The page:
Re: [swift-users] Can't make an escaping closure argument optional?

2018-01-05 Thread Kevin Nattinger via swift-users
If you remove the @escaping you'll notice it doesn't complain about a 
non-escaping closure escaping.
I could be wrong, but I believe that's because using it as an associated value 
forces it to escape on the calling side.

func esc(_ x: @escaping () -> ()) {
x()
}
func noesc(_ x: () -> ()) {
x()
}

func foo() {
noesc {
print(owner) // compiles
}
esc {
print(owner) // error: requires explicit 'self.'…
}
Optional<()->()>.some {
print(owner) // error: requires explicit 'self.'…
}
}


> On Jan 5, 2018, at 11:48 AM, Kenny Leung via swift-users 
>  wrote:
> 
> Hi All.
> 
> It seems that if you have an escaping closure argument, you can’t make it 
> optional. Am I right?
> init (
> owner:AnyObject,
> handler:@escaping (HXObserverNotification)->Void
> ) {
> self.owner = owner
> self.handler = handler
> }
> 
> You could try this:
> init (
> owner:AnyObject,
> handler:@escaping ((HXObserverNotification)->Void)?
> ) {
> self.owner = owner
> self.handler = handler
> }
> You get “@escaping attribute only applies to function types”
> 
> Or you could try this:
> init (
> owner:AnyObject,
> handler:(@escaping (HXObserverNotification)->Void)?
> ) {
> self.owner = owner
> self.handler = handler
> }
> You get “@escaping attribute may only be used in function parameter position”
> 
> -Kenny
> 
> 
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Re: [swift-users] dealing with heterogenous lists/dictionary with Codable

2017-10-19 Thread Kevin Nattinger via swift-users
So, what I see as the problem here is contradictory compiler statements:

MyPlayground.playground:5:9: note: cannot automatically synthesize 'Encodable' 
because '[String : Any]' does not conform to 'Encodable'
let someDict: [String : Any]
^

warning: MyPlayground.playground:8:18: warning: 'is' test is always true
[String : Any]() is Codable
 ^

So is it codable or isn't it? You can use a [String: Any] in encode() and 
decode() directly, so why doesn't it get compiler support? At the least, the 
message needs to be updated to something that's actually true. 

> On Oct 19, 2017, at 1:38 PM, David Sweeris via swift-users 
>  wrote:
> 
> Oh! Yeah, my bad... You are correct; I'd started thinking like I was on 
> -evolution instead of -users.
> 
> 
>> On Oct 19, 2017, at 1:29 PM, Itai Ferber > > wrote:
>> 
>> Mm, the point I’m trying to get at here is that JSON is inherently untyped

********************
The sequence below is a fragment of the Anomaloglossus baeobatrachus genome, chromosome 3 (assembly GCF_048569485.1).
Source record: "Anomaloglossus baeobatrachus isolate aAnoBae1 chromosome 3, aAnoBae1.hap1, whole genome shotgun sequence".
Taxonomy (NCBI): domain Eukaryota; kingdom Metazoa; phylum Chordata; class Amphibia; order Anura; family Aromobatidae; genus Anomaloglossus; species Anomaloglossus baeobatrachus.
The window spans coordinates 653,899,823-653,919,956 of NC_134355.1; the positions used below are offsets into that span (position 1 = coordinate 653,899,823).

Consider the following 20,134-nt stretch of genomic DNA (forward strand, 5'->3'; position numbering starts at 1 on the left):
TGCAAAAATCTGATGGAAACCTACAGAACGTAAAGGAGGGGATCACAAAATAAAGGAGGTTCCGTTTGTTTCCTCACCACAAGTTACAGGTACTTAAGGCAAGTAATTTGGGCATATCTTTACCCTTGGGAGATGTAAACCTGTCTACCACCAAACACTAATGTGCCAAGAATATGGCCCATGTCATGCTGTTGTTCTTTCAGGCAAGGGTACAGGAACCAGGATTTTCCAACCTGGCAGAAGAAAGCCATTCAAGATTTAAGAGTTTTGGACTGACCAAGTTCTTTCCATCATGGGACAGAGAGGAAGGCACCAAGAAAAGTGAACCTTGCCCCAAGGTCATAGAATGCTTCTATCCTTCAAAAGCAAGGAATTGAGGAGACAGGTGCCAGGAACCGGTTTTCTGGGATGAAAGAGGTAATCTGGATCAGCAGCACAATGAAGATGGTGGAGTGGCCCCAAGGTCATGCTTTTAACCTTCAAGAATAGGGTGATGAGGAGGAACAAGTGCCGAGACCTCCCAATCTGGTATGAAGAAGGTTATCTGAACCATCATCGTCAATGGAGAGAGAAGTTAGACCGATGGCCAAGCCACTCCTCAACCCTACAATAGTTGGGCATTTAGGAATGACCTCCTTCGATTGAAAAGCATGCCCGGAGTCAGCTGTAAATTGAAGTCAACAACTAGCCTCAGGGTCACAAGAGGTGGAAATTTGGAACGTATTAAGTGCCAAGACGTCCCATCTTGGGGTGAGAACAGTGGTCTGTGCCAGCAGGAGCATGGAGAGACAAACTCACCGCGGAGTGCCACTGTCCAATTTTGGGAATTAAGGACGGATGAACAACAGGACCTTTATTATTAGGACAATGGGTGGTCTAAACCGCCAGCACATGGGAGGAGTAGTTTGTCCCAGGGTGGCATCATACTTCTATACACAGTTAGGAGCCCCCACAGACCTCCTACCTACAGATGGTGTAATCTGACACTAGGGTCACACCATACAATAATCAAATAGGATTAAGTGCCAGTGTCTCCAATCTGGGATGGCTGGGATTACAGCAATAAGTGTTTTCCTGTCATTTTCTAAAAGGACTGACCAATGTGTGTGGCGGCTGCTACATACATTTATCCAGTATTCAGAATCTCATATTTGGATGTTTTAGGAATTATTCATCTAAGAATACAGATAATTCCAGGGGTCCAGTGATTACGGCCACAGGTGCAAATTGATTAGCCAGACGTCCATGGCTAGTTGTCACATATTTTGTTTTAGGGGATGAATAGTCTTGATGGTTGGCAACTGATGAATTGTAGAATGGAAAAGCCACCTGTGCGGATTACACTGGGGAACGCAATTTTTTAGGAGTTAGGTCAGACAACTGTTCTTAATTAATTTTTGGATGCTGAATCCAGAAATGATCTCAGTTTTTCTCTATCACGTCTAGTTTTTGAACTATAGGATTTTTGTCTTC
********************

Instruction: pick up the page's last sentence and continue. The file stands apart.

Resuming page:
>> while Swift is strongly typed, and the two don’t line up.
>> It doesn’t really make sense to ask to decode an existential because there’s 
>> not enough type information to influence what you get back.
>> 
>> On 19 Oct 2017, at 13:20, David Sweeris wrote:
>> 
>> I think if you can figure that out, you’re halfway to letting protocols 
>> conform to themselves.
>> 
>> (Syntactically, I would probably say that something like “Codable.Self” 
>> would read well, but I think that already means something. Maybe the answer 
>> will become clearer when we rework the reflection APIs?)
>> 
>> Sent from my iPhone
>> 
>> On Oct 19, 2017, at 13:13, Itai Ferber > > wrote:
>> 
>>> Even then, that wouldn’t necessarily help in the general case. If you 
>>> decode {"key" : 1} as [String : Codable], what concrete type would 1 have? 
>>> Int? Double? Int8? (Arguments can be made for any one of these, but the key 
>>> here is that it is inherently ambiguous and there isn’t necessarily a good 
>>> answer.)
>>> 
>>> On 19 Oct 2017, at 12:57, David Sweeris wrote:
>>> 
>>> On Oct 19, 2017, at 12:50 PM, David Baraff via swift-users 
>>> > wrote:
>>> 
>>> Yes; this is a case where anywhere in the code base I want to just say
>>> struct MyNewType : Codable {
>>> // add codable datatypes
>>> }
>>> 
>>> and don’t want/can’t always go to the centralized place to add it in.
>>> Is there some extension-like trick I can pull off that lets me spread the 
>>> implementation out over different files/libraries?
>>> 
>>> Ah, ok.
>>> 
>>> No, I don't think you'll be able to do that until/unless Swift gets more 
>>> macro/metaprogramming features. Maybe if protocols ever get to conform to 
>>> themselves? That's a common request, but implementing it is apparently